Mars rovers have been tested in Death Valley and Peru. Apollo astronauts used Meteor Crater in Arizona to simulate walking on the moon. Now glaciers have their part to play as stand-ins for outer space.

The Jupiter’s icy moon Europa is the destination, Alaska’s Matanuska glacier is the training ground. Scientists think that an ocean of liquid water exists below Europa’s ice-covered surface. To practice getting to it, NASA researchers are testing a robotic probe called VALKYRIE that can use a laser-powered drill to bore down into the Alaskan glacier.

A separate group of researchers (this time from NASA’s Jet Propulsion Laboratory) is working on a rover that can swim around underneath the ice. Like the VALKYRIE team, the ice rover is also doing its testing in Alaska.

What’s at stake for projects like these might turn out to be the greatest scientific discovery yet: life outside of earth.

Recently, President Obama requested $15 million to begin developing a mission to Europa for NASA’s 2015 budget. Last month, NASA issued proposals for science equipment on the eventual Europa probe, though it remains to be seen if either the laser drill or the ice rover will make the cut. The mission is tentatively scheduled for the mid-2020s. The European Space Agency is also planning a flyby mission, which will be expected to launch in 2022.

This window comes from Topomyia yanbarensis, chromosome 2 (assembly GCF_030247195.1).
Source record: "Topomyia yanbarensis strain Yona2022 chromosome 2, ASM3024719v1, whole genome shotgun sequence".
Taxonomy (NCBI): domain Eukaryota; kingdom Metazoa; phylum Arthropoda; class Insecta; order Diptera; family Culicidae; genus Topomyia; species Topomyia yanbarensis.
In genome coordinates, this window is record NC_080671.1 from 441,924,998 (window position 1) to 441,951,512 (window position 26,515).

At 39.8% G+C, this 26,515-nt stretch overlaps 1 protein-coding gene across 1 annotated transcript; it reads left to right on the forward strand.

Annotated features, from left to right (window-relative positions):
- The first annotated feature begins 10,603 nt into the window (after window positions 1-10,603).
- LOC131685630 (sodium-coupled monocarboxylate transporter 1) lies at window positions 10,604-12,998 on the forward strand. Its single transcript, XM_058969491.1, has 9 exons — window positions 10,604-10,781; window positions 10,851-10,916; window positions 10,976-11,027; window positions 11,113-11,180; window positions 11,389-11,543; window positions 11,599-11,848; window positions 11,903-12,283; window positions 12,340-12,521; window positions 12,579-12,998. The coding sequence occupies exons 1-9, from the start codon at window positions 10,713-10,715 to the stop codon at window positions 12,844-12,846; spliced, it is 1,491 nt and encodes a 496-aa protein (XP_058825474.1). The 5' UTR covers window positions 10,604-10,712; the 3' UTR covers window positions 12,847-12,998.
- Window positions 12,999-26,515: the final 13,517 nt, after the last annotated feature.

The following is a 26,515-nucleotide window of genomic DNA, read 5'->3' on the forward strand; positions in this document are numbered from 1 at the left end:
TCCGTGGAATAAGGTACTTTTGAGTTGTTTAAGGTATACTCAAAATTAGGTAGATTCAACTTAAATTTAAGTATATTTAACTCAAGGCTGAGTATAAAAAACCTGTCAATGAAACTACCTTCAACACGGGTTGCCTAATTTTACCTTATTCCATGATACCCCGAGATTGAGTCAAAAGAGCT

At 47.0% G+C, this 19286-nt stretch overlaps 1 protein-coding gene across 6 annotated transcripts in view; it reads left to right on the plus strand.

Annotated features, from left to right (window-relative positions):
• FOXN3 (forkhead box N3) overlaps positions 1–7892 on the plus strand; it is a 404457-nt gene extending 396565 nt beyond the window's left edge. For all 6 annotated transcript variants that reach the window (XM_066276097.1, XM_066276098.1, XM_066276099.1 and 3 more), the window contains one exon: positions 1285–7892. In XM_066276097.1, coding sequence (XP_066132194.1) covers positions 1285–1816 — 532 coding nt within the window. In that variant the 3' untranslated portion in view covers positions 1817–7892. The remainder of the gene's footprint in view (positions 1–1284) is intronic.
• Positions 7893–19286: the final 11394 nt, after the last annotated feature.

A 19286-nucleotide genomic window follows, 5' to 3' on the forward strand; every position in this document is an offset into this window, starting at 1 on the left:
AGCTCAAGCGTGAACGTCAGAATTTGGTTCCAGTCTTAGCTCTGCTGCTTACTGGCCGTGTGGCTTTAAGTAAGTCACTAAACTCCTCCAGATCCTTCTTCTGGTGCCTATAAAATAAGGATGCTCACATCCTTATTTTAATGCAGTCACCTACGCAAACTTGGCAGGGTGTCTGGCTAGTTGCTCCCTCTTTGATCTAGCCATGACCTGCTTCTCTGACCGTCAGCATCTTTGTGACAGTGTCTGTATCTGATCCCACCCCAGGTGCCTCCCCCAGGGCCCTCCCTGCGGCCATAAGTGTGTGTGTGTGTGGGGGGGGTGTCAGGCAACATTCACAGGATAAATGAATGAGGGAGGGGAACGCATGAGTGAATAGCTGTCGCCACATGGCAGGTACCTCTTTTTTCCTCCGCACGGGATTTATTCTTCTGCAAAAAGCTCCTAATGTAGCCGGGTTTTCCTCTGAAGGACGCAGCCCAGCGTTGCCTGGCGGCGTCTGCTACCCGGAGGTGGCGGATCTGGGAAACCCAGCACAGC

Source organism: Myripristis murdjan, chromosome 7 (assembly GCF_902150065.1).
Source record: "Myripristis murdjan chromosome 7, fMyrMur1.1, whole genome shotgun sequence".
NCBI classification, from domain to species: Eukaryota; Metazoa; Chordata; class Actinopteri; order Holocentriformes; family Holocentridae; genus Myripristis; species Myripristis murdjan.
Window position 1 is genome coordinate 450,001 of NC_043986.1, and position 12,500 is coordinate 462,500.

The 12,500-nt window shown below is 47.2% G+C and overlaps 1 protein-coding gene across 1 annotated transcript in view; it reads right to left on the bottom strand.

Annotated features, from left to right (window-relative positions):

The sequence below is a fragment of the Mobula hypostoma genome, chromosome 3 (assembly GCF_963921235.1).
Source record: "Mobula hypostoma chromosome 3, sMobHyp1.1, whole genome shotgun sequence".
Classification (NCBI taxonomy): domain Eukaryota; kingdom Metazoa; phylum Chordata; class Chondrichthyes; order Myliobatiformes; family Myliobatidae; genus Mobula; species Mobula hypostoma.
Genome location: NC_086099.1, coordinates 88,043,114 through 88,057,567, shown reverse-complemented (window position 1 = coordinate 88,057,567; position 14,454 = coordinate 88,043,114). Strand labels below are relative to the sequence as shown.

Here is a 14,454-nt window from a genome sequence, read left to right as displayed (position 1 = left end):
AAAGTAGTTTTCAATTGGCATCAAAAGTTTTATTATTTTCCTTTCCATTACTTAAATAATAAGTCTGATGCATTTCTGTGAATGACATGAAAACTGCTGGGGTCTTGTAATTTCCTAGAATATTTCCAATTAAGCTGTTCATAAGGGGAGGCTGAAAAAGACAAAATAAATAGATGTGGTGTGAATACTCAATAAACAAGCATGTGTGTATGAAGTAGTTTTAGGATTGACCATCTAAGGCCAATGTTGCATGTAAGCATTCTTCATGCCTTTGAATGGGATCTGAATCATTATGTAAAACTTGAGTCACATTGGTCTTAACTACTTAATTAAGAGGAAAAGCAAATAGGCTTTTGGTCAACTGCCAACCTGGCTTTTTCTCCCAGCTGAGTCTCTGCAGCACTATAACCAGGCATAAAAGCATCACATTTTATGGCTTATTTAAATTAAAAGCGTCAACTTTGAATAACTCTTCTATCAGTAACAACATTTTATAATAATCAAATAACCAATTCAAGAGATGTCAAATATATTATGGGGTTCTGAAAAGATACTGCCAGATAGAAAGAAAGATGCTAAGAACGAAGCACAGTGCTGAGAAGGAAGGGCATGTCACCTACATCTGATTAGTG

When the two NASA Viking probes landed on Mars in the 1970s, one of the primary mission goals was to search for life outside of Earth. When none was found, attention slowly shifted to Europa, the smallest of Jupiter’s four Galilean moons, as the likeliest source of extraterrestrial life in the solar system.